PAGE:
HealthAgenda

Mental Health

Is bad news making our kids anxious?

Kids hear about distressing events through the media and adult conversation around them. Here’s what to do if you think your child is feeling anxious.

Lucy E. Cousins
August 2017

With regular social media, online and television coverage of bad news stories, it can be hard to know if they’re making our children feel anxious or scared.

It can be especially worrying when that news includes children their own age, as it might have recently with the Ariana Grande concert attack or natural disasters such as Cyclone Debbie in Queensland.

“Kids are being bombarded with information through their mobile devices and it can be really difficult to manage their consumption,” says psychologist Dr Travis Kemp. “On top of that, the news is being talked about in the classroom from as early as grades 4 and 5.”

So, how do you spot their early signs of distress, and what’s the best way to deal with it? Dr Kemp recommends these five steps.

1. Give them space

The first step, according to Dr Kemp, is to be aware of how your child is dealing with any bad news, without crowding them and forcing them to talk. Signs of anxiety can include difficulty sleeping, bad dreams, feeling low and avoiding activities they used to enjoy.

“You know your kids better than anyone, so be sensitive to how they’re responding to the news,” says Dr Kemp.

2. Asking them how they feel

Finding the right time to talk is really important. Avoid short car trips, or busy Saturday mornings. Choose a day when there is no pressure to speed up the conversation.

“Just asking them how they feel is a good way to start the conversation,” advises Dr Kemp. “Ask open-ended questions, such as ‘Have you been seeing things on the news lately?’, ‘How do they make you feel?’, ‘Do you talk to your friends about this? What do they say?’”

But make sure you don’t do all the asking, it’s important to let them feel like they can ask questions too – at any time, not just in this conversation.

3. Listen to their concerns

Sometimes asking the questions is the easy part. Listening to the answers might make you feel distressed or you might be trying to work out how you’re going to respond, but the key is to be an active listener, says Dr Kemp.

“Let them fully express how they feel, without interruptions. If they’re scared or worried, give them the opportunity to talk about those feelings. This is a very calming exercise in itself and it creates trust between you.”

4. Manage your own fear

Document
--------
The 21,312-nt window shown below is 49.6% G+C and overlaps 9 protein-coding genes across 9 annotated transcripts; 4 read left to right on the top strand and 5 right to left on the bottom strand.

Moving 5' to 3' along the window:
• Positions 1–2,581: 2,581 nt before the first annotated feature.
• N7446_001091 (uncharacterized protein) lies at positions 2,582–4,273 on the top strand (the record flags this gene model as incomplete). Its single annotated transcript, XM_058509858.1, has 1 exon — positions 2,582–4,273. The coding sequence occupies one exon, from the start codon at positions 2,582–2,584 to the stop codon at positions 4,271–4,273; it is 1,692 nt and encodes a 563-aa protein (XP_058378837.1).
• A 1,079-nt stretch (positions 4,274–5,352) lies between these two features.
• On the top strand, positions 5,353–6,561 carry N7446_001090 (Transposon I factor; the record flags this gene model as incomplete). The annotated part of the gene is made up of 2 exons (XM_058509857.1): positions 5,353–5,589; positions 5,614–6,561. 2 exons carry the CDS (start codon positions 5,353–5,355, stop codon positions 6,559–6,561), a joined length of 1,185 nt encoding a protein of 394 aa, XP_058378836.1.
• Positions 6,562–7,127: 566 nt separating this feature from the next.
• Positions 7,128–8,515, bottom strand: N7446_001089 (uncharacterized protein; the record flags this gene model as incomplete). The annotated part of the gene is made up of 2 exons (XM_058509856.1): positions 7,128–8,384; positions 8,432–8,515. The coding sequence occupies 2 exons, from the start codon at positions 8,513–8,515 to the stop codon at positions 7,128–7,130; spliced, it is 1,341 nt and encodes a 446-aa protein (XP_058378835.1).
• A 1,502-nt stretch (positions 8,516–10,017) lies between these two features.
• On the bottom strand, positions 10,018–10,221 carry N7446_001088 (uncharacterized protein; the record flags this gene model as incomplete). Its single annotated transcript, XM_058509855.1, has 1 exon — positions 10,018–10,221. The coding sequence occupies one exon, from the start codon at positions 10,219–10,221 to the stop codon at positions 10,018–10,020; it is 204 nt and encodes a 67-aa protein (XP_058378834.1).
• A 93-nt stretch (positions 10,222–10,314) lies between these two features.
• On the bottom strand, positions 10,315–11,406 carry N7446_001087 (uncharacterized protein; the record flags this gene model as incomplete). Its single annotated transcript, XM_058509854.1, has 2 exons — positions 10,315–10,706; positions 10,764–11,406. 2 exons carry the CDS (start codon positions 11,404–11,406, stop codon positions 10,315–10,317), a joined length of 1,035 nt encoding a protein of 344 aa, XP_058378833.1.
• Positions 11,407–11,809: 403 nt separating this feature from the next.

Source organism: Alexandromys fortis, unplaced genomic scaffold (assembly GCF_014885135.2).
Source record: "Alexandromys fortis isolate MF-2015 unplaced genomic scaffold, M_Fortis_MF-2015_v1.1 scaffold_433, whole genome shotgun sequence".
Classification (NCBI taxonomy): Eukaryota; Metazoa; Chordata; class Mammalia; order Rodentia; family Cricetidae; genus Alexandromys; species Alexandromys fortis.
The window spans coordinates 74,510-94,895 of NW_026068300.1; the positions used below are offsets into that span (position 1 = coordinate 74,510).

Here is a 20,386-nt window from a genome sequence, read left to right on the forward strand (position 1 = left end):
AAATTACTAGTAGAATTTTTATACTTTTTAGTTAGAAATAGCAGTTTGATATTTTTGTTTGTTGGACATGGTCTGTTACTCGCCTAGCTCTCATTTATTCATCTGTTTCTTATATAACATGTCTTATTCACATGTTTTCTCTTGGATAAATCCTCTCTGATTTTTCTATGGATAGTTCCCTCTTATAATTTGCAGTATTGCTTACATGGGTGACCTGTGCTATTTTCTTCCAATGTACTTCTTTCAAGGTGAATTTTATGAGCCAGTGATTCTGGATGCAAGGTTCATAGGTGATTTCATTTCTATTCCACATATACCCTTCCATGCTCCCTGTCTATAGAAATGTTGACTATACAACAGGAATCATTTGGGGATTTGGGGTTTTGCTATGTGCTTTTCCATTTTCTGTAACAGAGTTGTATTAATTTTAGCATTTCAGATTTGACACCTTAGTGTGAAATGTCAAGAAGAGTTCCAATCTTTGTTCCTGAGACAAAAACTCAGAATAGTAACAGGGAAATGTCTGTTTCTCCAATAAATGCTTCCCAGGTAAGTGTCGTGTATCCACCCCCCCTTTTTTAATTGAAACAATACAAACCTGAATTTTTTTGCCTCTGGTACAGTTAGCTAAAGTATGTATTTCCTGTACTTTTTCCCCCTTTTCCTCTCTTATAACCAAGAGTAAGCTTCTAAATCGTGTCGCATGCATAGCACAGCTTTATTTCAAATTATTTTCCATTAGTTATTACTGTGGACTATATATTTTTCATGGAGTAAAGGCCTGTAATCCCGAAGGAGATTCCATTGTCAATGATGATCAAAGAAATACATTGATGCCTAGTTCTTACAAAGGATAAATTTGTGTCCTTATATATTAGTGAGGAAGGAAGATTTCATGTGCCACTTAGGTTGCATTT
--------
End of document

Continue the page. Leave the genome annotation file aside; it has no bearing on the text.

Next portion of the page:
To effectively calm your child and make them feel secure, you first need to manage your own concerns about these subjects. “With the amount of news that we’re exposed to on a daily basis, you can get scared as a parent,” says Dr Kemp. “It’s a bit like whenever there is a new shark attack and people get scared of swimming. The reality is that the risk of a shark attack is very, very low.

“Try to make your child understand this. The way you express that to them is even more important because you’re the one who needs to be calm for them and you’re the one who needs to be supportive and reassuring.”

5. Put it in perspective

Finish up your conversation by putting the situation into perspective. Start by discussing how it seems like there are a lot of distressing events across the world, and closer to home, but prominent media coverage can make them seem more common.

Tailor your conversation based on the child’s age and maturity – younger children (under 11) need the basic facts to help them understand what’s happening, but may find too many details or news coverage disturbing.

Older children and teenagers will have a greater understanding of the situation, but you may want to advise them to avoid overloading themselves with online articles and social media coverage that will only distress them further.

You can also talk about the positives in the situation – the bystanders and emergency services that helped the injured in a car crash or the family who housed people displaced by a severe storm, for example. This can help them gain some perspective, says Dr Kemp.

“Help your children focus on the positives and give them assurance that they can always talk to you about how they feel about these events.”

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